We have heard many times about being gentle with others as we don’t know what kind of journey they are walking. People may appear fine on the outside but may not be so fine on the inside. This has recently landed closer to home than I would have wished. My granddaughter has been diagnosed with a chronic and sometimes debilitating illness. The impact of this illness on her life has been significant and, at times, heart-breaking. In watching my daughter help her daughter navigate these difficult waters, I have come to be much more aware that there are many such illnesses that people are trying to manage and still live their lives. We really don’t know who might be having that struggle because on the outside, they can look just fine.
When things look fine on the “outside”, it can be hard to find real understanding for what someone is going through. Christine Miserandino found a way to help others understand. She has Lupus. In trying to convey to her best friend what having Lupus has meant to her, she developed the “spoon theory”. The theory is that when we are ill, we only have so many spoons to use in a day. For those of us who are blessed with health, we get up with energy and motivation (starting out with an unlimited number of spoons to be used in the day),giving us unlimited possibilities and energy to conquer our day in whatever way we please. For those who are chronically ill, they know they have a limited number of spoons each day. It takes a spoon to get up, a spoon to get dressed, a spoon to fix hair, a spoon to fix breakfast . . . and by the time one might get him/herself out the house for the day, the spoons have been half spent. The prioritizing of everything is needed to get the important things accomplished. (Miserandino, 2003)
The interesting thing about this spoon theory is that Christine Miserandino created it back in 2003 to explain the reality of living with a chronic illness. From that time #spoonie or “I am a spoonie.” has become a common term for those with chronic illness. On her Facebook page, ButYouDon’tLookSick.com, she has 133,000 followers. Chronic illnesses impact a lot of people. (Miserandino, 2003)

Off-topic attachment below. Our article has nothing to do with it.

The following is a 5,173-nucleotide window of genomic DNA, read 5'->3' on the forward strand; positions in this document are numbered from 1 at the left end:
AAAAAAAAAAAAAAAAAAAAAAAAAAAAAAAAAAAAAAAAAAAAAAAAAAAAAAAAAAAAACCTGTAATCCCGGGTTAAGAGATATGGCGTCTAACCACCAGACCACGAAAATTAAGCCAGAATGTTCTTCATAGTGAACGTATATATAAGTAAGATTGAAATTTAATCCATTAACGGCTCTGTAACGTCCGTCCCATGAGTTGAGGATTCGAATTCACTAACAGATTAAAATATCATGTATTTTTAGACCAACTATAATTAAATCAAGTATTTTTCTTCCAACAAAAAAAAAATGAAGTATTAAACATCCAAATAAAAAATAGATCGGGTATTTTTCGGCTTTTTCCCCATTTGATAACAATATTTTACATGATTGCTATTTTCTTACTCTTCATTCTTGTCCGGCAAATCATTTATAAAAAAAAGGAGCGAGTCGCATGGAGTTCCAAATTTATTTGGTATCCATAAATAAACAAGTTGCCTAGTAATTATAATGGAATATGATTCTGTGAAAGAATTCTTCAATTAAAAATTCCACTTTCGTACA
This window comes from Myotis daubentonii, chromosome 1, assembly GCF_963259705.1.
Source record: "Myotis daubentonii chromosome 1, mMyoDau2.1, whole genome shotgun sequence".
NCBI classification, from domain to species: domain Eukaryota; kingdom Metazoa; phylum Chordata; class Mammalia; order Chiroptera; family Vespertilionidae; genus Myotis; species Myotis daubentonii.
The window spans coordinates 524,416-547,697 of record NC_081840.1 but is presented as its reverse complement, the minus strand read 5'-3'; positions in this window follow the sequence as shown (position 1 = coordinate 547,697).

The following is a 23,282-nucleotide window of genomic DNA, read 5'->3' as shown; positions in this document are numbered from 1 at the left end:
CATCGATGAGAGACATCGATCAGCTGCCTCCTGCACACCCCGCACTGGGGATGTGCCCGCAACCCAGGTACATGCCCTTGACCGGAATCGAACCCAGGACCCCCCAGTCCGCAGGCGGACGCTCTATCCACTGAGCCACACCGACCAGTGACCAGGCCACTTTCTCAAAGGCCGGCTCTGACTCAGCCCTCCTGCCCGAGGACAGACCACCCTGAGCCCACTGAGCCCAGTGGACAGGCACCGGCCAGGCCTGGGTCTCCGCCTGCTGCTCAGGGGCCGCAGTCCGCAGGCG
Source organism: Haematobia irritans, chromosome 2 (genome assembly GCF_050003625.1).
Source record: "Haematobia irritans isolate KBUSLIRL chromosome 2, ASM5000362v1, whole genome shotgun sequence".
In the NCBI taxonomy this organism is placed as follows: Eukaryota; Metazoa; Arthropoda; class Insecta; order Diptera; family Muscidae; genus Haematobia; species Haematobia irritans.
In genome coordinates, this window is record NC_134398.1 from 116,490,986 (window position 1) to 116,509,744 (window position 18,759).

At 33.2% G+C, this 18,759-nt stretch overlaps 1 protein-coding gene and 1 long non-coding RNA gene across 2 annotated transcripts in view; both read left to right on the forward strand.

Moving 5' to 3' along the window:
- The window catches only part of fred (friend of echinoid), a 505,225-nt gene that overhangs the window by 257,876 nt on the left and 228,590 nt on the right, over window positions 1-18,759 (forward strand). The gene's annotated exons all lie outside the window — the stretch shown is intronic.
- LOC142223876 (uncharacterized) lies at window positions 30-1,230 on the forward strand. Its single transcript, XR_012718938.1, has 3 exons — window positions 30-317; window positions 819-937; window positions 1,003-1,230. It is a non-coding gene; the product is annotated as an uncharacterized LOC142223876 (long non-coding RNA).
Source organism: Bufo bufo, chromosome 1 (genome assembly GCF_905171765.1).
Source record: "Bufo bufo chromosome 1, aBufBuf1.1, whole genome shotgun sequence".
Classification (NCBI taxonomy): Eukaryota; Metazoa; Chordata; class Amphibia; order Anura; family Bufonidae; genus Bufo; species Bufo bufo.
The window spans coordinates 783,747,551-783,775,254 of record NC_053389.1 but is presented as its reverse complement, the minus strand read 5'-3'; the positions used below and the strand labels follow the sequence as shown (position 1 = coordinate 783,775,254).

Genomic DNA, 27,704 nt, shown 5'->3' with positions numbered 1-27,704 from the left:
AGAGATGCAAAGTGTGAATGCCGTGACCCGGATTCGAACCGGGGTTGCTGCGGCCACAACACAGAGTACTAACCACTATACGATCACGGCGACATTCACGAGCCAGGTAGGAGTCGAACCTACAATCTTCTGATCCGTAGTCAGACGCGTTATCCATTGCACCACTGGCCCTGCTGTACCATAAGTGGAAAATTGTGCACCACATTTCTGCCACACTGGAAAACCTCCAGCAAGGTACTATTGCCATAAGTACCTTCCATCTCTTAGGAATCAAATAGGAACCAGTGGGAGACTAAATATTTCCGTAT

One gift that comes from this process of watching my granddaughter is that I know now, after watching my granddaughter struggle with the simple daily tasks of getting to school, taking the dogs for a walk, eating breakfast, or climbing the stairs at night, I have changed my perspective of my life. I know that my high energy life is a gift that I have taken for granted and so I want to assume nothing anymore. I want to realize that we want to have gratitude for the smallest of things as when we don’t have the capacity to do those small things, life becomes much harder and getting to the bigger things is not even in the picture. Perhaps you want to read the article that Christine has written about her daily life with Lupus. Or maybe you know of someone whohas a diagnosis that you really don’t understand, whether it is chronic fatigue syndrome, fibromyalgia or an autoimmune disease. Consider reaching out to learn more about the struggles that come from a chronic situation. Step into that person’s shoes a bit and try them on. It may give you compassion for others and gratitude for your own blessings.
Miserandino, C. (2003). www.ButYouDon’tLookSick.com. Retrieved from www.ButYouDon’tLookSick.com: www.ButYouDon’tLookSick.com
ABOUT THE AUTHOR
Licensed Independent Clinical Social Worker
Licensed Independent Mental Health Practitioner
- Janie Pfeifer Watson, LICSW, is the founder and director of Wholeness Healing Center, a mental health practice in Grand Island, Nebraska with remote sites in Broken Bow and Kearney. Her expertise encompasses a broad range of areas, including depression, anxiety, attachment and bonding, coaching, couples work, mindfulness, trauma, and grief. She views therapy as an opportunity to learn more about yourself as you step more into being your authentic self. From her perspective this is part of the spiritual journey; on this journey, she serves as a mirror for her clients as they get to know themselves—and, ultimately, to love themselves.
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